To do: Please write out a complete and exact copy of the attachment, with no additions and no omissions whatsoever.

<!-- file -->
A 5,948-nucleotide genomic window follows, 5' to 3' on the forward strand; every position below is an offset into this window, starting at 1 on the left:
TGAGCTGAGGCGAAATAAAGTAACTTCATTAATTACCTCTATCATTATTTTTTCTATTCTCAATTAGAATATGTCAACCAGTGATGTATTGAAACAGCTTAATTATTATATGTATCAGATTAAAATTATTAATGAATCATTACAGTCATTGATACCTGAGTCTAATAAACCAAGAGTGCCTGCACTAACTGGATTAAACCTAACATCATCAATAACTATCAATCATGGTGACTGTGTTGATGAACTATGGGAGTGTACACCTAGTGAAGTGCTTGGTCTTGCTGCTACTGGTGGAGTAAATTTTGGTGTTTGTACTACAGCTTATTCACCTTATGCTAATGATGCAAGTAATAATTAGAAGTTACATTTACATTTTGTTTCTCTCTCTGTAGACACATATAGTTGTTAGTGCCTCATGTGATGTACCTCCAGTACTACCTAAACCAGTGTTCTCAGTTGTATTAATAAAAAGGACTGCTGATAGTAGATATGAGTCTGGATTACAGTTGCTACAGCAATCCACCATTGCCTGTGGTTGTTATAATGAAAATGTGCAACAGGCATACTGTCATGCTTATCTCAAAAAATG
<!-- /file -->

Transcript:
A 5,948-nucleotide genomic window follows, 5' to 3' on the forward strand; every position below is an offset into this window, starting at 1 on the left:
TGAGCTGAGGCGAAATAAAGTAACTTCATTAATTACCTCTATCATTATTTTTTCTATTCTCAATTAGAATATGTCAACCAGTGATGTATTGAAACAGCTTAATTATTATATGTATCAGATTAAAATTATTAATGAATCATTACAGTCATTGATACCTGAGTCTAATAAACCAAGAGTGCCTGCACTAACTGGATTAAACCTAACATCATCAATAACTATCAATCATGGTGACTGTGTTGATGAACTATGGGAGTGTACACCTAGTGAAGTGCTTGGTCTTGCTGCTACTGGTGGAGTAAATTTTGGTGTTTGTACTACAGCTTATTCACCTTATGCTAATGATGCAAGTAATAATTAGAAGTTACATTTACATTTTGTTTCTCTCTCTGTAGACACATATAGTTGTTAGTGCCTCATGTGATGTACCTCCAGTACTACCTAAACCAGTGTTCTCAGTTGTATTAATAAAAAGGACTGCTGATAGTAGATATGAGTCTGGATTACAGTTGCTACAGCAATCCACCATTGCCTGTGGTTGTTATAATGAAAATGTGCAACAGGCATACTGTCATGCTTATCTCAAAAAATG